“What I was made to believe by the consulting engineers was the building owners were taking necessary actions to eliminate a roof leak and improve some drainage situations,” he said. Owners also wanted to clean up personal property in Cordova’s business “that they felt was really the source of the mold in the space,” Rada said.One concern is carpet in the back of Cordova’s business.However, Cordova was worried about whether Willison was following proper protocol in addressing the mold problem in his business. Rada said he explained to Cordova that there is no regulatory requirement to follow any protocol.Cordova said he was concerned because Willison first had used bleach to try to treat the mold. The smell of the bleach proved irritating to his employees, and Cordova’s reading of literature about mold treatment also led him to believe bleach is ineffective.When Willison showed up unannounced and wanted to tear out the carpet, Cordova refused to let him in. He said the job needed to be done professionally.Cordova’s refusal led to his being notified that he is being evicted, he said.Webb said building owners with mold problems are well-advised to leave mold cleanup to professionals, or follow highly regarded New York City Department of Health guidelines.Wilson of the Tri-County Health Department said landlords can’t be ordered to clean up mold. However, Webb said they still can be subject to lawsuits. Although some level of ignorance by landlords regarding a mold problem is understandable, they must show due diligence in taking care of it once it is identified, and alerting tenants of a problem, he said.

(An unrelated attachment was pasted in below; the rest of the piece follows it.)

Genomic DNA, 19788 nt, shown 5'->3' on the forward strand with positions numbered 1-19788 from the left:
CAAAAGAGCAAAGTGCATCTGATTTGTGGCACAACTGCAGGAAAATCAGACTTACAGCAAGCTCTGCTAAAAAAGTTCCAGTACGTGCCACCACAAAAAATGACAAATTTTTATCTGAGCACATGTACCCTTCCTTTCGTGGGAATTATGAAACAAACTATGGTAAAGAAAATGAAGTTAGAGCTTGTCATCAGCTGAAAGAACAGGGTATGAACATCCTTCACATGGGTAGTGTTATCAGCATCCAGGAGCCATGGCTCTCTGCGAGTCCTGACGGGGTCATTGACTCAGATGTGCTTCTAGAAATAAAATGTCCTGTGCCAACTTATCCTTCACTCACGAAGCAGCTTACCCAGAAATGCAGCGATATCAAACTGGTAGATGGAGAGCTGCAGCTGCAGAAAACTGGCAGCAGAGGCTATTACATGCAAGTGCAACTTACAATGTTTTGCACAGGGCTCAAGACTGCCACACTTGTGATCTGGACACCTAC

Usually, landlords will hire an industrial hygienist to do air sampling, Webb said. His work begins after a problem is discovered. He said some of the proper remediation procedures include isolating a contaminated area and its contents, vacuuming up mold, sucking out and filtering the air, bagging contaminated items for disposal in a landfill, and decontaminating an area and adjacent areas with antimicrobial products.Cordova said air samples have been taken in his business space and readings in some areas are well above the Environmental Protection Agency’s recommended standards. But because there are no legal standards, air samples may not make sense, Wilson said.Cordova said the company that insures his business property has confirmed there is mold on his walls, but won’t pay for a damages claim he has filed because it believes the liability lies with the building owner. He said his worker’s compensation insurance has been paying for medical bills for him and his employees.Meanwhile, he’s not sure how to proceed with safely removing his property from his building and cleaning it.Cordova said he doesn’t want to point fingers at his landlord or anyone else.”I don’t want to create something that isn’t there, but clearly we have health issues and that’s where we need to focus,” he said. “Maybe the laws will change, maybe we can get it to change, but there’s something here. People are getting ill and it’s too bad that people aren’t recognizing that.”Contact Dennis Webb: 945-8515, ext. email@example.com